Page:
He is a traditionalist and considers natural law an important factor in his work as a close reader of the U.S. Constitution, asserting the importance of a limited government of enumerated powers by consent of the governed, with separation of powers and a federal structure that assures a balance between national and state sovereignty.
O'Scannlain on redefining marriage
O'Scannlain's dissent on the redefinition of marriage pointed out that the Supreme Court had already denied hearing in the case of Baker v. Nelson in 1971 that challenged a Minnesota law that declared marriage as between a man and a woman. No provisions in the constitution or previous law allowed for an attempt to redefine marriage to include same-sex couples.
O'Scannlain on interpreting laws and statutes
Judge O'Scannlain opined in a criminal marijuana case for the unanimous panel that judges should read the text of a law and not search for an opportunity to "find congressional intent, or impose a judicial preference." He condemned the tendency of judges to find "meaning" that corresponds to their preferences and jump at the opportunity to be grand legislators.
O'Scannlain on natural law principles
O'Scannlain lectured on "Natural Law and American Tradition" (2011) at a colloquium on natural law at the Fordham School of Law and provided his in-depth and insightful analysis of how judges must respect the laws and be humble in their efforts to impose their understanding of what's right, even their efforts to impose their preferences on natural law.
So, we find the natural law under attack from both sides. To the left, it is an invention of mystics and religious conservatives. To the right, it is a dangerous invitation for judges to impose their own sense of justice on the country. ...
I believe that, in many important respects, the natural law is woven into the fabric of the Constitution, and, therefore, is relevant to originalist constitutional interpretation.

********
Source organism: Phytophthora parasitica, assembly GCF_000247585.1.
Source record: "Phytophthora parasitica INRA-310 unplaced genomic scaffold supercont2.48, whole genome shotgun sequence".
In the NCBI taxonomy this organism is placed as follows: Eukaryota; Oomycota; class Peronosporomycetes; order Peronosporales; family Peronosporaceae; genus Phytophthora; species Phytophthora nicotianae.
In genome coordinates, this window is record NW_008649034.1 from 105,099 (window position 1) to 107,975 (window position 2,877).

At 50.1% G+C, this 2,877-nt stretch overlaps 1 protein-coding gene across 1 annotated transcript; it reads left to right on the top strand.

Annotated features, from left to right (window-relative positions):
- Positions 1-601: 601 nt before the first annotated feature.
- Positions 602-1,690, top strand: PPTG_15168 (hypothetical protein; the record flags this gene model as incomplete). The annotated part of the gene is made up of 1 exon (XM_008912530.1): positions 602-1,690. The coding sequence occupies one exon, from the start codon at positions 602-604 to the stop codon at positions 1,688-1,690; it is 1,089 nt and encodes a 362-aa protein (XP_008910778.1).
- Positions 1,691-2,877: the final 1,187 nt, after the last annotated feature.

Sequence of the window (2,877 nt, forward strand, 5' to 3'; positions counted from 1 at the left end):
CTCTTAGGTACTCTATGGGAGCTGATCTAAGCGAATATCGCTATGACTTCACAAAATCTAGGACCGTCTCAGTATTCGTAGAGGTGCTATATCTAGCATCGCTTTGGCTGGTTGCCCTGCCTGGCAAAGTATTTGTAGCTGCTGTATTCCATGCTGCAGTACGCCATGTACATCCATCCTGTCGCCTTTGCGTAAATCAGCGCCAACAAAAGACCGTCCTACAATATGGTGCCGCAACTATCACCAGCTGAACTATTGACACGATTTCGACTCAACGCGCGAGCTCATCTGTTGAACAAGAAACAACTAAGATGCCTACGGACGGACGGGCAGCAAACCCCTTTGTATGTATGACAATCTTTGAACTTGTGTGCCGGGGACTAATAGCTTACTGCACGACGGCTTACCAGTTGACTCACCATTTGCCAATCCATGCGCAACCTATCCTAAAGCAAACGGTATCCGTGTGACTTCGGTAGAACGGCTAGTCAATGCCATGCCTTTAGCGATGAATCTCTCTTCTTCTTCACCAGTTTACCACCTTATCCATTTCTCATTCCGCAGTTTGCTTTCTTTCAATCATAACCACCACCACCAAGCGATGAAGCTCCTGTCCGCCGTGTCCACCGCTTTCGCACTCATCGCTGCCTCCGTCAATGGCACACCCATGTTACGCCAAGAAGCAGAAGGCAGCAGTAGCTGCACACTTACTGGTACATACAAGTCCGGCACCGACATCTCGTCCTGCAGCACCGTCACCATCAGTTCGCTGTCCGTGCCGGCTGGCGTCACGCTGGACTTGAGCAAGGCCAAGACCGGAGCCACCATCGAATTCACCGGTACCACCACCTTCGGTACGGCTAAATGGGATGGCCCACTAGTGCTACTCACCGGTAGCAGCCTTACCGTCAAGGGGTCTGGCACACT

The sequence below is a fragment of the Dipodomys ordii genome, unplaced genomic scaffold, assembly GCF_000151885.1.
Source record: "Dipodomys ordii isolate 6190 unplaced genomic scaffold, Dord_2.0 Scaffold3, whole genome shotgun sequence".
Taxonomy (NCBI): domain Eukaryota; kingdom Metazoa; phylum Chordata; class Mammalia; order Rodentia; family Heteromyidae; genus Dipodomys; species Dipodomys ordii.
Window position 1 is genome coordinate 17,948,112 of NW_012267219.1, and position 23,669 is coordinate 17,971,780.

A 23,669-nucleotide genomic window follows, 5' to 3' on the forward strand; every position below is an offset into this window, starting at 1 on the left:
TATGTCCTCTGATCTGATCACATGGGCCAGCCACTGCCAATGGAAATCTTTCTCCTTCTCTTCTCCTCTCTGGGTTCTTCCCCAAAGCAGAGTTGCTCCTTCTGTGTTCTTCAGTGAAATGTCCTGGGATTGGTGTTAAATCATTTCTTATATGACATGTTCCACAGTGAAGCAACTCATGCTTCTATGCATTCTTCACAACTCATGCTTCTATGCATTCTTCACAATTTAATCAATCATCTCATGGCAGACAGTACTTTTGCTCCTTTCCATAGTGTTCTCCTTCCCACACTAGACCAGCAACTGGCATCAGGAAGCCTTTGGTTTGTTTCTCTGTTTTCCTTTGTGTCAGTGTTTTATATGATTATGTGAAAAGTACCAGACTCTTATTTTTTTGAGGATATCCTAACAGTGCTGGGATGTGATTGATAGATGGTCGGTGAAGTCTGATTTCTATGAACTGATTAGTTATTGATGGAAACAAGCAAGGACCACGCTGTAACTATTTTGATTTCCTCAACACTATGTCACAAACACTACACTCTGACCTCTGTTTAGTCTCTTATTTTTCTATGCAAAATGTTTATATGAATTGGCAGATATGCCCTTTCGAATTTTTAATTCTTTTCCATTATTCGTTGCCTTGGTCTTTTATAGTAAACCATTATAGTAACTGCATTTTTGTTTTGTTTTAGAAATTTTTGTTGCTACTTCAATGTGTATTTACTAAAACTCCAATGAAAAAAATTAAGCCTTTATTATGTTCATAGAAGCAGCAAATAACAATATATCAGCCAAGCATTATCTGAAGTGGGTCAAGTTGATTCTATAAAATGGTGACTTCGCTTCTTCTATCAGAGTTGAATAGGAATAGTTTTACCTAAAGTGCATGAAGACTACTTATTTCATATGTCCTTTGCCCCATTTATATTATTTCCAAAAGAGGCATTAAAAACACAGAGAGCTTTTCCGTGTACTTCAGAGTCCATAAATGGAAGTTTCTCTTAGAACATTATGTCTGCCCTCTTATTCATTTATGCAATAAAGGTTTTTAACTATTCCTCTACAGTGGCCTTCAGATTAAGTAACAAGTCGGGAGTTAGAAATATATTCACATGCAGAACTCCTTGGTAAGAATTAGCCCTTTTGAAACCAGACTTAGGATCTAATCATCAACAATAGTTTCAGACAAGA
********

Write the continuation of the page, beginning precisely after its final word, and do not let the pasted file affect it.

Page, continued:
The Declaration explicitly appeals to the natural law. ... "[W]e hold these truths to be self evident, that all men are created equal, that they are endowed by their Creator with certain unalienable Rights, that among these are Life, Liberty and the pursuit of Happiness." ...
When it came to writing a Constitution, the Framers aimed to create a positive law that would protect pre-existing natural rights. ... [T]he very purpose of civilian governments was to protect natural rights[.] [Emphasis added.]
The freedom of the press also derived from the natural right to speak, to write, and to publish one's thoughts.
And the freedom of assembly was derived from the natural right to associate with other human beings[.]
To make the point more formally, natural law is by its nature a moral law accessible to all human beings through reason.
I will leave it to the reader to consider: how is it that federal judges legislate by fiat and court orders all kinds of preferences and policy positions, collude with federal agencies on policy matters, ignoring the clear cut authority of the congress to write the laws, exercising judicial power that invades executive power?
In his Joseph Story (Supreme Court justice, 1811-45, and respected legal scholar) Memorial Lecture, February 3, 2014 at the Heritage Foundation, "Natural Law and Modern Jurisprudence," Judge O'Scannlain discussed natural law principles.